Gender, race, and the cult of true womanhood, cont

Part 1 // Part 2 // Part 3

It’s really telling to me that, while laziness and hypersexuality are stereotypes are applied to black people in general, so many of the evangelicals Emerson interviewed for Divided by Faith singled out black mothers  as specifically embodying and being the root cause of what they saw as black individual, family, and cultural dysfunction. This circles back to the gendered double standard discussed in the previous post: under the complementarian view of gender and sexuality, the responsibility for sexual and reproductive gatekeeping outside marriage is placed almost entirely on women. So again, though “promiscuity” and having “too many kids” are behaviors that require at least one man in normative heterosexual pairings, these labels stick to black women in different ways than they do to black men: the women sit home and have babies while collecting welfare checks, the mothers send the fathers away, etc.

I think this is worth noting because criticisms of racist narratives about black laziness or the failure or demise of the black family often overlook the fact that these stereotypes are fundamentally and profoundly gendered.  They’re implicit statements of what gender roles “should” be, based on white, heteronormative, classist measures, and statements that black women and men as a group fail to live up to these measures in gender-specific ways. There’s a reason the prevailing stereotype of black people on certain forms of government assistance is that of the “welfare queen.

It’s a critique of black femininity as a failed or less-than. The welfare queen is not only wanton in her sexuality and reproduction, she is also negligent in her attentions to her children – in effect pawns conceived for purely mercenary purposes (to get money from the government). The welfare queen is not bound to one man, doesn’t have her reproduction limited or controlled by one man, uses and neglects her children rather than nurturing them, and is therefore a bad mother. She stands as the foil to the “angel in the home” – the romanticized, infantilized image of the “true woman” and “keeper in the home” (a carry over of Victorian and other Western european notions of idealized, non-threatening, non-sexual femininity), whose only concern is for husband, children, home.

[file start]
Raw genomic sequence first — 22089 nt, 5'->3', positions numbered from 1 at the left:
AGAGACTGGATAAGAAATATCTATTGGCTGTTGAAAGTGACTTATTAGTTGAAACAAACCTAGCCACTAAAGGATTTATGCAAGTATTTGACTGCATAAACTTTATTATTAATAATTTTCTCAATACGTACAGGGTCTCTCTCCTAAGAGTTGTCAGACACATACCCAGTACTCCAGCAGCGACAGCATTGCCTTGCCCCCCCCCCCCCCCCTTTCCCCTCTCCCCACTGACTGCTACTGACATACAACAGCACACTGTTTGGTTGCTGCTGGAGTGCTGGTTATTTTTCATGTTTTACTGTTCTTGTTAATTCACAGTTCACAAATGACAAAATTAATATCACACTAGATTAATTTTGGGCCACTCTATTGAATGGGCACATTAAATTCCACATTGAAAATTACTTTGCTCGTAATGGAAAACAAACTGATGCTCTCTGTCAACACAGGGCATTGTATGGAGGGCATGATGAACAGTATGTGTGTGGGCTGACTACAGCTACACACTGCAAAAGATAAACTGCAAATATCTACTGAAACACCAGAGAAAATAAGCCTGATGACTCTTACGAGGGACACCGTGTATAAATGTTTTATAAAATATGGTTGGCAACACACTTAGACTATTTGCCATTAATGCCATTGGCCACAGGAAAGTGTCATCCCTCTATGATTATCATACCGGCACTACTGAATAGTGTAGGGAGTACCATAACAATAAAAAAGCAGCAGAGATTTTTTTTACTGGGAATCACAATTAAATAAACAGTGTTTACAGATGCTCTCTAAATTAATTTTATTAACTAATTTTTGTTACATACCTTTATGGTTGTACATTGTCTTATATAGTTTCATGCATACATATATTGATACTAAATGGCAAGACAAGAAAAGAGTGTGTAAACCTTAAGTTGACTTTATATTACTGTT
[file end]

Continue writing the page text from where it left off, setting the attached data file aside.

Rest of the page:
One of Emerson’s interviewees argued that the government perpetuates black inequality by “[making] it easier for somebody [read: black women] to sit home and collect welfare and have baby after baby.” There’s quite a bit of irony in that statement when you juxtapose it with the fact that for many evangelicals, the highest display of femininity is precisely to “stay home and have baby after baby” after marriage and be a “keeper of the home,” while the husband acts as unquestioned leader and sole income earner (“provider” – as though homemaking and child-rearing aren’t “providing” for one’s family).

So in effect, when the welfare queen stereotype is leveled at black women by white evangelicals who believe that women shouldn’t work outside the home and should reproduce frequently, the criticism is really of black women for supposedly being “dependent” on the government instead of being properly dependent on and submissive to a patriarchal husband. Again, recall another one of Emerson’s interview subjects claiming that “we have paid their [black children’s] mothers to have their fathers stay away from home.”